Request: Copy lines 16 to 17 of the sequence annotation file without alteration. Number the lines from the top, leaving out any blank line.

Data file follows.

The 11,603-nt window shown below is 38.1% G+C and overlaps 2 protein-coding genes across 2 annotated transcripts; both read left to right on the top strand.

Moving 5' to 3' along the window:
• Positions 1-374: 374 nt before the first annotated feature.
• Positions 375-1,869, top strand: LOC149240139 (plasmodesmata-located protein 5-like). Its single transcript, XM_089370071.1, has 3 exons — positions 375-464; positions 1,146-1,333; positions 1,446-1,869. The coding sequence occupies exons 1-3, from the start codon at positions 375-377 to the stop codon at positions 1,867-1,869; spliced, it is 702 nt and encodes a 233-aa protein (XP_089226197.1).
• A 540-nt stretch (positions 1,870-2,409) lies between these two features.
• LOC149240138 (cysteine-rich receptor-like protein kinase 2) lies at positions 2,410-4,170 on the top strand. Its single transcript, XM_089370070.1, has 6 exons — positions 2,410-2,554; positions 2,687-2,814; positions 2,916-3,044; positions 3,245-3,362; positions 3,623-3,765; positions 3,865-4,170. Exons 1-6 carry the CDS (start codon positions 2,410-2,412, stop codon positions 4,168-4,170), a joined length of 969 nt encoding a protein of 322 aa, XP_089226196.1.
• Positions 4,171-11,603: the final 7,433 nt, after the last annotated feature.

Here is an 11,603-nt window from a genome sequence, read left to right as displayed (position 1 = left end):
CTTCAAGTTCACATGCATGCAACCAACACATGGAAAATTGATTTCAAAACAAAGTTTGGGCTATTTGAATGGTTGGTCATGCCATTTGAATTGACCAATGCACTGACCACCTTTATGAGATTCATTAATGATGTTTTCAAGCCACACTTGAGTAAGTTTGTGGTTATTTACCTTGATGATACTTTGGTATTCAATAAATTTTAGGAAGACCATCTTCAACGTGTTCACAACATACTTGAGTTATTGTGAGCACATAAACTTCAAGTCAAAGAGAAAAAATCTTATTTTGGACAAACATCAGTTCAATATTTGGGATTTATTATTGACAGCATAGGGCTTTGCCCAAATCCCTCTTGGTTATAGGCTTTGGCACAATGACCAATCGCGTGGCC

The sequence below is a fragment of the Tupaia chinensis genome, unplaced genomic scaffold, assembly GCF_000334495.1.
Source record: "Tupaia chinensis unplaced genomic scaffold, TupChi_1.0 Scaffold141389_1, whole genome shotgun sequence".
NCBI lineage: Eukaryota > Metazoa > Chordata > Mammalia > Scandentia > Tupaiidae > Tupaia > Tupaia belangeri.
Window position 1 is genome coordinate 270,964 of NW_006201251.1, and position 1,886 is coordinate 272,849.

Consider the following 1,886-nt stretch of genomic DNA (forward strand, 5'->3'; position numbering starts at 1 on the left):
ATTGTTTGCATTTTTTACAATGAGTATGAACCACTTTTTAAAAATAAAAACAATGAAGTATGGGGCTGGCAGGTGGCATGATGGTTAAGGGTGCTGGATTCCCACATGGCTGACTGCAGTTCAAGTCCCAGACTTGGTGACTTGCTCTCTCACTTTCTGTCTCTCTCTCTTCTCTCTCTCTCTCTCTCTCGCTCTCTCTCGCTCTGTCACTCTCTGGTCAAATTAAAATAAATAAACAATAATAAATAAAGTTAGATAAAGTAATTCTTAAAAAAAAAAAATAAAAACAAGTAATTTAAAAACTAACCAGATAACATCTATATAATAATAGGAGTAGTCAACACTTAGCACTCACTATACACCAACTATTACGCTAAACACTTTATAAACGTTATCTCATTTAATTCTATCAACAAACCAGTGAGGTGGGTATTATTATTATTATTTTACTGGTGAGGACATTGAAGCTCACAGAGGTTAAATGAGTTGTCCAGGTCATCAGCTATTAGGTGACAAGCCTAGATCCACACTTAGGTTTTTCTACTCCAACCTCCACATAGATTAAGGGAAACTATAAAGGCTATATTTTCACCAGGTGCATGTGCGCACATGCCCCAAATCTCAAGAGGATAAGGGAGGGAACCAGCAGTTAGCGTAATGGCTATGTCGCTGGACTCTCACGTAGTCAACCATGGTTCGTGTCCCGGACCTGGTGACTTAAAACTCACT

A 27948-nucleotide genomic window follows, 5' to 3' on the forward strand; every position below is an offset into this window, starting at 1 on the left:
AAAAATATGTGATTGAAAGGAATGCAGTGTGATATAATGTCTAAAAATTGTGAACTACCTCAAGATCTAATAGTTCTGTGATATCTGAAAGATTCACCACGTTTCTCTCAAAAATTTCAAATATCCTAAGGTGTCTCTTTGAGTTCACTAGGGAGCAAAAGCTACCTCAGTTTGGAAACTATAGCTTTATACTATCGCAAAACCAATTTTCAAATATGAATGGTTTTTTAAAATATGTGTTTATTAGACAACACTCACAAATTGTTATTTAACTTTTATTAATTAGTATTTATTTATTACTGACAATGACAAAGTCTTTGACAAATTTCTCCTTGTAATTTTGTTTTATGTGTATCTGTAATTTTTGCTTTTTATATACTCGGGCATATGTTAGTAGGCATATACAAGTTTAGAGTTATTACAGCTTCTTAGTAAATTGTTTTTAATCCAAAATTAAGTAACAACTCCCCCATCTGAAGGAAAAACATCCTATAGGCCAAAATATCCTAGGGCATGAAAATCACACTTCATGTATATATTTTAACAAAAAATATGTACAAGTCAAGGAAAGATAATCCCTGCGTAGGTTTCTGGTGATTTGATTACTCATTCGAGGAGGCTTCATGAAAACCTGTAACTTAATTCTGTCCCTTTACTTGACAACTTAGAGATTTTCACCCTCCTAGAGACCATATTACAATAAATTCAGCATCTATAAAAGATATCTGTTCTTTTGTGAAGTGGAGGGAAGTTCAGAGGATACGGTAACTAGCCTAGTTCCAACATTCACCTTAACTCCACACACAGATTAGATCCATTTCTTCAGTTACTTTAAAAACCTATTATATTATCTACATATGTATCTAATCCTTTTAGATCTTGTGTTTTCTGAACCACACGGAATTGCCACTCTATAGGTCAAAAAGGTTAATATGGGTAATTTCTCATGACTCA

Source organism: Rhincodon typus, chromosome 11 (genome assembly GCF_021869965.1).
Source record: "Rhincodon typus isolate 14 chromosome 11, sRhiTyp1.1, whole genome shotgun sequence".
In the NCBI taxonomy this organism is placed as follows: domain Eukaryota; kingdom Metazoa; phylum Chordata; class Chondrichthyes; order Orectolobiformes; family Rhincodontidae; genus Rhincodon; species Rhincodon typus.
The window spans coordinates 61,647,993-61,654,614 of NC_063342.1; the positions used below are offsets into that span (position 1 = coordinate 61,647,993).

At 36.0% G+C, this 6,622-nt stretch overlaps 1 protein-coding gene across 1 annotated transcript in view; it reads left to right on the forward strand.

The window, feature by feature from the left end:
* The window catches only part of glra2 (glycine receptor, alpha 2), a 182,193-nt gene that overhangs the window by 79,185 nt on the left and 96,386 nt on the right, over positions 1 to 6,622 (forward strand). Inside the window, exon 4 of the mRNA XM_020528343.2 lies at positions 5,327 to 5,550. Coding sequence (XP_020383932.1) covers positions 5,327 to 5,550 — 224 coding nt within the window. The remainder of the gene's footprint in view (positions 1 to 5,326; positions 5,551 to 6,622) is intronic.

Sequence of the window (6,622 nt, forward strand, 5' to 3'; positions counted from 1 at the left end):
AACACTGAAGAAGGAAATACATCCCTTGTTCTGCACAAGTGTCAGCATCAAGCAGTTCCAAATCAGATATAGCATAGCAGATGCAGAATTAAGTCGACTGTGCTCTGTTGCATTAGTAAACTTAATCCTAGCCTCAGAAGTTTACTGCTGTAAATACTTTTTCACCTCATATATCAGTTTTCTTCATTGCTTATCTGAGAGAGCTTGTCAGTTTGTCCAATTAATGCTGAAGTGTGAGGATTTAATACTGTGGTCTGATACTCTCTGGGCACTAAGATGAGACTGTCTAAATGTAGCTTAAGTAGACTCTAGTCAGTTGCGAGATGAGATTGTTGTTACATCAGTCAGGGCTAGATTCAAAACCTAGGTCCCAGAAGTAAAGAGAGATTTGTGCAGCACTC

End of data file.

A 27948-nucleotide genomic window follows, 5' to 3' on the forward strand; every position below is an offset into this window, starting at 1 on the left:
AAAAATATGTGATTGAAAGGAATGCAGTGTGATATAATGTCTAAAAATTGTGAACTACCTCAAGATCTAATAGTTCTGTGATATCTGAAAGATTCACCACGTTTCTCTCAAAAATTTCAAATATCCTAAGGTGTCTCTTTGAGTTCACTAGGGAGCAAAAGCTACCTCAGTTTGGAAACTATAGCTTTATACTATCGCAAAACCAATTTTCAAATATGAATGGTTTTTTAAAATATGTGTTTATTAGACAACACTCACAAATTGTTATTTAACTTTTATTAATTAGTATTTATTTATTACTGACAATGACAAAGTCTTTGACAAATTTCTCCTTGTAATTTTGTTTTATGTGTATCTGTAATTTTTGCTTTTTATATACTCGGGCATATGTTAGTAGGCATATACAAGTTTAGAGTTATTACAGCTTCTTAGTAAATTGTTTTTAATCCAAAATTAAGTAACAACTCCCCCATCTGAAGGAAAAACATCCTATAGGCCAAAATATCCTAGGGCATGAAAATCACACTTCATGTATATATTTTAACAAAAAATATGTACAAGTCAAGGAAAGATAATCCCTGCGTAGGTTTCTGGTGATTTGATTACTCATTCGAGGAGGCTTCATGAAAACCTGTAACTTAATTCTGTCCCTTTACTTGACAACTTAGAGATTTTCACCCTCCTAGAGACCATATTACAATAAATTCAGCATCTATAAAAGATATCTGTTCTTTTGTGAAGTGGAGGGAAGTTCAGAGGATACGGTAACTAGCCTAGTTCCAACATTCACCTTAACTCCACACACAGATTAGATCCATTTCTTCAGTTACTTTAAAAACCTATTATATTATCTACATATGTATCTAATCCTTTTAGATCTTGTGTTTTCTGAACCACACGGAATTGCCACTCTATAGGTCAAAAAGGTTAATATGGGTAATTTCTCATGACTCA